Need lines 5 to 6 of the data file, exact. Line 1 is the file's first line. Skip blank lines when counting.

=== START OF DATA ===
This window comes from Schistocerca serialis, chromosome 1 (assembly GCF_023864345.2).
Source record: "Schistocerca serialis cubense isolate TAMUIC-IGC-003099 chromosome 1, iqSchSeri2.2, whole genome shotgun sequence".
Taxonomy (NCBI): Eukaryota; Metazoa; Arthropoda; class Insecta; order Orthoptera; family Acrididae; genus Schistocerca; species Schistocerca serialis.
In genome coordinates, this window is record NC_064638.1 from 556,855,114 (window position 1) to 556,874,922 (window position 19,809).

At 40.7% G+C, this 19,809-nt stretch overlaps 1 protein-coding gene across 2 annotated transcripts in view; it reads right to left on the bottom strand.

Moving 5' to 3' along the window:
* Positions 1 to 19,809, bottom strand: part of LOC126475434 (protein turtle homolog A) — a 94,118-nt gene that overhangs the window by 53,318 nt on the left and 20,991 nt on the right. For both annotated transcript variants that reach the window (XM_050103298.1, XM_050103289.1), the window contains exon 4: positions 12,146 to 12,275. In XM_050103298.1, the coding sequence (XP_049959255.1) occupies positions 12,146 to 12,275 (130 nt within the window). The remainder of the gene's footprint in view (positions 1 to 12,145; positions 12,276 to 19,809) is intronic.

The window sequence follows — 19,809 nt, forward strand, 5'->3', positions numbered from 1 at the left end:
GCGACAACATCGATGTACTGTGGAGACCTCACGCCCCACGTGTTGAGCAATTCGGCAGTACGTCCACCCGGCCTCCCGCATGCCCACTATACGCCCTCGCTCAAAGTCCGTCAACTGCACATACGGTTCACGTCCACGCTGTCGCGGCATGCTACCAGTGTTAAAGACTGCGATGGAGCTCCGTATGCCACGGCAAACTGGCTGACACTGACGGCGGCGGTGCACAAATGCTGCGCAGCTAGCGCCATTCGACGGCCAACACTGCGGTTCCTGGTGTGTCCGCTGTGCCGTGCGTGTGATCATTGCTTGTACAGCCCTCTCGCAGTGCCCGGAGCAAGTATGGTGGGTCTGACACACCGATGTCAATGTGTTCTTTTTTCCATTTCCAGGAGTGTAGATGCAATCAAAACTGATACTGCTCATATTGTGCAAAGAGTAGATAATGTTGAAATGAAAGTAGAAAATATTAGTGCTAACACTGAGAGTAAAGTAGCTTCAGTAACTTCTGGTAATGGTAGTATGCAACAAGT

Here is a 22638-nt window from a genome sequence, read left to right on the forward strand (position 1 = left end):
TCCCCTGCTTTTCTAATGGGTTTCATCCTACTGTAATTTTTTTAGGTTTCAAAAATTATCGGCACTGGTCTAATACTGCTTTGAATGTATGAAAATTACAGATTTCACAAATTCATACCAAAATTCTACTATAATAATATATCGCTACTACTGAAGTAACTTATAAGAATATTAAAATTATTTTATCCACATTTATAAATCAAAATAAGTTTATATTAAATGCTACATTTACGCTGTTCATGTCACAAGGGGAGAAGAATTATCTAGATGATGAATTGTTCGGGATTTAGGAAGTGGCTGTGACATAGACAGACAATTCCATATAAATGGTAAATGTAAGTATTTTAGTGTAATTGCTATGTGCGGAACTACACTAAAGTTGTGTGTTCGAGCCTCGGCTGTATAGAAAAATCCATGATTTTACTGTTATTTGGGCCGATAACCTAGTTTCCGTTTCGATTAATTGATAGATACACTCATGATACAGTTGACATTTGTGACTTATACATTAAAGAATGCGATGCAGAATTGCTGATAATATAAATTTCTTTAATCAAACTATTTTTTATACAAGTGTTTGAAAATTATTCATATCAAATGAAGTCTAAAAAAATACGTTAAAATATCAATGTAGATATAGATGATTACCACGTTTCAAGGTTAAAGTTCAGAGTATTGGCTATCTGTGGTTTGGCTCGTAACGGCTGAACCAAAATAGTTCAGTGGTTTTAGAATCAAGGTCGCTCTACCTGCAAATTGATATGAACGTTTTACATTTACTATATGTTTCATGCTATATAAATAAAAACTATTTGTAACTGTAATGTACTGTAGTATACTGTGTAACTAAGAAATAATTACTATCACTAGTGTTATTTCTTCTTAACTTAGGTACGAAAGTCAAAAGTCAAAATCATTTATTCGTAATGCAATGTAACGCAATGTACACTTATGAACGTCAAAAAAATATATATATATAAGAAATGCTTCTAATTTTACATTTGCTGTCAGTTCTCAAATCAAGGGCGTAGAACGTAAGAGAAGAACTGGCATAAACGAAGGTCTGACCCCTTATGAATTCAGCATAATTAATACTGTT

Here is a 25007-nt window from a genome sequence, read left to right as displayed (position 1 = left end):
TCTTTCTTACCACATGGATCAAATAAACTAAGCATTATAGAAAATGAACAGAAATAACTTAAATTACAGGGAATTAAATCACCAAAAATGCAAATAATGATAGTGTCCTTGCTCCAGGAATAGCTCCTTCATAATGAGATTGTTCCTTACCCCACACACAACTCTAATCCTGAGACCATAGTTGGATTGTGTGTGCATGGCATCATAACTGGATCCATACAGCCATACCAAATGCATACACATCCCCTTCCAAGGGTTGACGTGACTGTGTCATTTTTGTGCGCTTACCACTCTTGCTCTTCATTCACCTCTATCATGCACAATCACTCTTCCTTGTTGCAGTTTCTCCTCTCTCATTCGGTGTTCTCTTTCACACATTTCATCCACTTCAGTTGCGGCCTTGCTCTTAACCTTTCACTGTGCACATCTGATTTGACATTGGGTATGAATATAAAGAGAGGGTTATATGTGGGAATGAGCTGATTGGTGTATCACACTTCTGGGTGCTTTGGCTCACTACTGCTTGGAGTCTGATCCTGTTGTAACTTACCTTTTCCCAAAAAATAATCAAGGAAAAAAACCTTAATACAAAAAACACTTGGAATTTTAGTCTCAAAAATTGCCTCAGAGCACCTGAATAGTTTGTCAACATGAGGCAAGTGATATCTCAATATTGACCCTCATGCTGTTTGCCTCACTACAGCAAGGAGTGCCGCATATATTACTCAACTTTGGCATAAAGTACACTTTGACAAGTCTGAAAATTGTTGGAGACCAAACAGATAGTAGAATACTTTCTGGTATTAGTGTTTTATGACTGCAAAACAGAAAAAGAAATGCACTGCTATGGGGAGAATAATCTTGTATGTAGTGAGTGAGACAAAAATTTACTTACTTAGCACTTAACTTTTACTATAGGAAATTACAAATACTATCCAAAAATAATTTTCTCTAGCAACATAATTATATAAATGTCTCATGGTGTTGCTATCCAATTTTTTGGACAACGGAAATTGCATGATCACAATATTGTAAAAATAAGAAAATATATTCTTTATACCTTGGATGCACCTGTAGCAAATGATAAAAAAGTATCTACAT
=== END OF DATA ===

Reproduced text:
At 40.7% G+C, this 19,809-nt stretch overlaps 1 protein-coding gene across 2 annotated transcripts in view; it reads right to left on the bottom strand.

Moving 5' to 3' along the window: